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Testing a TIP103 darlington

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ampedtech

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Is it valid to test this darlington pair, base to emitter for current flow in both directions with a multimeter as you would with any npn transistor ?

As you face the case (heat sink away) on the TIP103, from the spec sheet I glean the pin layout as:


base collector emitter
+ - yields 6.9k (these +- were lined under the base & emitter)
- + yields 6.9k (spaces are edited automatically when thread posted)

fluke 87 set to resistance not to diode check

out of 10 I checked 6, the numbers varied by a small amount but, all the same value for both directions for each unit.

When I test a 2n3055 as expected current flow in one direction but not the other.

All the TIP103 are new, just unsealed from the static (pink) bag, acquired from a major suppler.


upload_2018-4-9_15-26-48.png
 
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ronsimpson

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Most Helpful Member
These Darlingtons have B-E resistors. Some Darlingtons do not.
Many meters are built to measure diodes. A Darlington has two diodes B-E. Some meter might not make enough voltage to turn on two diodes. (1.5 volts more or less) My digital meters make/use 0 to 2V in diode mode. I have old meters that use a 1.5V battery and struggle to measure a Darlington.

Some where in a data sheet; you will find the accuracy of the 5k + 150 ohms is not good. (Motorola 8k + 120)
 

ampedtech

New Member
These Darlingtons have B-E resistors. Some Darlingtons do not.
Many meters are built to measure diodes. A Darlington has two diodes B-E. Some meter might not make enough voltage to turn on two diodes. (1.5 volts more or less) My digital meters make/use 0 to 2V in diode mode. I have old meters that use a 1.5V battery and struggle to measure a Darlington.

Some where in a data sheet; you will find the accuracy of the 5k + 150 ohms is not good. (Motorola 8k + 120)

Ron, thanks for your response.



This Fluke 87 uses a 9V battier.

I get that I must over come two diodes in one direction. My understanding is that I would have no current flow in that direction if my meter could not over those two diodes.

-Is this true?

-Am I looking at the current flow through the B-E resistors?

-What about the other direction, again, is this flow through B-E resistors?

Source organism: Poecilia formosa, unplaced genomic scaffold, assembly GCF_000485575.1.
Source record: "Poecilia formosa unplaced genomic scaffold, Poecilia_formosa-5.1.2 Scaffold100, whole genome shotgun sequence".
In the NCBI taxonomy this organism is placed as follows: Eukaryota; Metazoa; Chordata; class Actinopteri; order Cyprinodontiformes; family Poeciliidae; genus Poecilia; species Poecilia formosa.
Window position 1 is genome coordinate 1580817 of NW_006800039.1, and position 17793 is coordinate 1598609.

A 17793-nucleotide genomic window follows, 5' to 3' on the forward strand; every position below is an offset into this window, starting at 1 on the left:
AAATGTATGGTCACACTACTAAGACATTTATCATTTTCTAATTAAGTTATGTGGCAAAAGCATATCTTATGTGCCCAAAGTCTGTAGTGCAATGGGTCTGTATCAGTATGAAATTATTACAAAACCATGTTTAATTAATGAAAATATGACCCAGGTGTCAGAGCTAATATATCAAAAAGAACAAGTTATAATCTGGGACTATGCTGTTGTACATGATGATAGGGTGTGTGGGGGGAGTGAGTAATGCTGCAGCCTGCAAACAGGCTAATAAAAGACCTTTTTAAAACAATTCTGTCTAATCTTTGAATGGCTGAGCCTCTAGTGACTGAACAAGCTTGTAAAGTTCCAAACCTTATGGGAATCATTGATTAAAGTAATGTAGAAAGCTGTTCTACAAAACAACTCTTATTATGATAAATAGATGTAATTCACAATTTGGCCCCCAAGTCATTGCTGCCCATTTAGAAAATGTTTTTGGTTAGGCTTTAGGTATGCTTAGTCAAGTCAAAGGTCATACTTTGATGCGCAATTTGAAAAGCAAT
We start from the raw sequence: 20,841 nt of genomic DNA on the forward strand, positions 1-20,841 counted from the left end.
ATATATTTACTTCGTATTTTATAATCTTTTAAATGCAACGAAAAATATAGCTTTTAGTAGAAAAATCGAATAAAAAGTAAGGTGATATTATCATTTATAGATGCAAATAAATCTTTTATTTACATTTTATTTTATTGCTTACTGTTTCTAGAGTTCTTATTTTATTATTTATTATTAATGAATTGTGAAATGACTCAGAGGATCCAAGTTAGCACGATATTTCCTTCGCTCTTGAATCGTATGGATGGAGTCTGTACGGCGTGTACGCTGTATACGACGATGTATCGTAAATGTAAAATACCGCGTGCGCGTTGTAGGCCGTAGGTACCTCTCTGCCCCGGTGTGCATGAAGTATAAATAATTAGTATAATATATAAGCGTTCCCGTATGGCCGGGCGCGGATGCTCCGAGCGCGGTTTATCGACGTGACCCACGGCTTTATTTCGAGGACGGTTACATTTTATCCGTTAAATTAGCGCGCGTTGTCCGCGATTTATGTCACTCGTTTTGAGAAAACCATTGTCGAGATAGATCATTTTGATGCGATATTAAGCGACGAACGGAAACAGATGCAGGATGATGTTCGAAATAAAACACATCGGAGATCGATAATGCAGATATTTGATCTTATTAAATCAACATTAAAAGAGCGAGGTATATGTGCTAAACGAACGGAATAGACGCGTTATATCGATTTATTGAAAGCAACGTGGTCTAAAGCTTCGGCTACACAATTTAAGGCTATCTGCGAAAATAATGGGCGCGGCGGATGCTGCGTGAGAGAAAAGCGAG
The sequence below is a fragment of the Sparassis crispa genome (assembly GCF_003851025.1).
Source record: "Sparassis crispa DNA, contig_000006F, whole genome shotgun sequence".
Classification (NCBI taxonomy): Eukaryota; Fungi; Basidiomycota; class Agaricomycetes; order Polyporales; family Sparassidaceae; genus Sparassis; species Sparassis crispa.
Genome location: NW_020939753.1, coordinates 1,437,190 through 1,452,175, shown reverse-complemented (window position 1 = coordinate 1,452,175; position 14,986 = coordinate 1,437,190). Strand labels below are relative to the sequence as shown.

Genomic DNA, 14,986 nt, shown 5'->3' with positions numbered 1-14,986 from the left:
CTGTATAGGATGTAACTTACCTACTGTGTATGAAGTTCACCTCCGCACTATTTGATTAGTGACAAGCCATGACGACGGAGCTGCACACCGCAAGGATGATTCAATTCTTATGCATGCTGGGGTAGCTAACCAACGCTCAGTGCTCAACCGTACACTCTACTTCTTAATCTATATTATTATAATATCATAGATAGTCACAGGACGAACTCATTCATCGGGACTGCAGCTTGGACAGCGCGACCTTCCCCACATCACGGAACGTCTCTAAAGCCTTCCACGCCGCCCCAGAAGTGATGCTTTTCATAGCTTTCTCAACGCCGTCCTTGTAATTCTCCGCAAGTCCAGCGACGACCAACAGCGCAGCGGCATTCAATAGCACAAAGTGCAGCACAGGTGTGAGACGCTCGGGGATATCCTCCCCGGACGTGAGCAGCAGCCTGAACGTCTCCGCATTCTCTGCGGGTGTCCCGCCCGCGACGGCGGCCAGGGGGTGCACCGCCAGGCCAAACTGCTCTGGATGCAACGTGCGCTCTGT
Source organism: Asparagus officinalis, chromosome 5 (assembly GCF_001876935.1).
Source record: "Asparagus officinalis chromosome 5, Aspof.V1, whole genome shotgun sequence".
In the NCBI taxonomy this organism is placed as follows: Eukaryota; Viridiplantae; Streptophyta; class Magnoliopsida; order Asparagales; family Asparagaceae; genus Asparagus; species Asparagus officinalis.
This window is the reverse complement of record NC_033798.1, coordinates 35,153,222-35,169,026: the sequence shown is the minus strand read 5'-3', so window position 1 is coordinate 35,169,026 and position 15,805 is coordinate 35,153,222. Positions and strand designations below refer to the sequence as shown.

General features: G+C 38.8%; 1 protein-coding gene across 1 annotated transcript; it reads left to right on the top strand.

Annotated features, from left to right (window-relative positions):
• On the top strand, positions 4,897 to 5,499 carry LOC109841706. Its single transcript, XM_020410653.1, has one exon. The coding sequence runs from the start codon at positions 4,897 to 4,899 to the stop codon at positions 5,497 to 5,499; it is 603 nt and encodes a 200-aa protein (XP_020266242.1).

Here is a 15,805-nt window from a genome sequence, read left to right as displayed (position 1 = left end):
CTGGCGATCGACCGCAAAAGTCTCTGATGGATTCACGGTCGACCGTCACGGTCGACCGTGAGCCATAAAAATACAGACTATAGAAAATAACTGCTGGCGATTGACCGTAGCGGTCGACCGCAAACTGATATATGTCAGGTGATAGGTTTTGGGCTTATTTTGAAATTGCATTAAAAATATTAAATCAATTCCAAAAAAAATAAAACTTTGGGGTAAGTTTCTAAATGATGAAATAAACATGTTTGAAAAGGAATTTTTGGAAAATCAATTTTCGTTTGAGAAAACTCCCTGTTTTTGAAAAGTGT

-Can we draw a conclusion about the functionally of these Darlingtons from the readings I took?

-Perhaps I can coerce you into suggesting a different test for these devices.



"Some where in a data sheet; you will find the accuracy of the 5k + 150 ohms is not good. (Motorola 8k + 120)"

-Please explain why this is important.
 

ronsimpson

Well-Known Member
Most Helpful Member
My understanding is that I would have no current flow in that direction if my meter could not over those two diodes.
Most transistors do not have resistors. It is true a B-E is much like a diode. Most modern meters measure resistance at a very low voltage so silicon will not turn on. (<0.4V) That is why you can clearly see the resistors with out the "diodes" turning on. Most diodes tests are done at a voltage less than 5 volts. A normal diode has not problem with >5 volts. A B-E junction will breakdown at a voltage in the 5 to 10 volt range. (depends on type of transistor) My meters output 2.5volts in diode mode. They do not measure current but voltage. (depends on type of meter) Most of my meters output about 1mA and measure voltage. A diode will read 0.6 to 0.7 (volts) in one direction and 2.000 flashing (or over voltage) in the other direction.
"Some where in a data sheet; you will find the accuracy of the 5k + 150 ohms is not good. (Motorola 8k + 120)"
Some transistors will read 5k and some 8k depending where they are made. (I think +/-30%)

I did a job or a audio amp company. When a amplifier comes in for repair they replace all the big transistors. With out testing them. They had $100,000.00(s) of dollars of transistors in pile and I found 3/4 were good. Because these parts had seen too much current I was careful. Some of the transistors has the first transistor dead (shorted).
This is what I did.
1) Connected a resistor to the base (to input 1mA) and looked for about 1.4V on the B-E. A reading of 0V showed a major silicon meltdown. A reading of 0.6V showed one of the transistors was shorted.
2) A Darlington should have a very large gain. Look at the data sheet. The current gain has a very wide range. (maybe 1000 min and 10,000 max) To test that. I used the 1mA into the base. On the collector I had a 4 ohm resistor to 5V. (When full on the C-E voltage will be around 1V) (can use a 5V light bulb) If the gain is above 1000 the C will pull low and light the light. If the gain is less the 500 the light is off or dim. (if only the big transistor is working the gain will be 40 to 200)

I measured if there is two B-E junctions from B-E and measured gain. (above or below about 1000). This way I have two chances to catch a bad Darlington. In my case I did find Darlingtons with only one transistor working.

In your case where the parts are new, this is probably too much testing.
It is a good thing to test NPN or PNP by looking at the base. Some times some one grabs the wrong box of parts.
 
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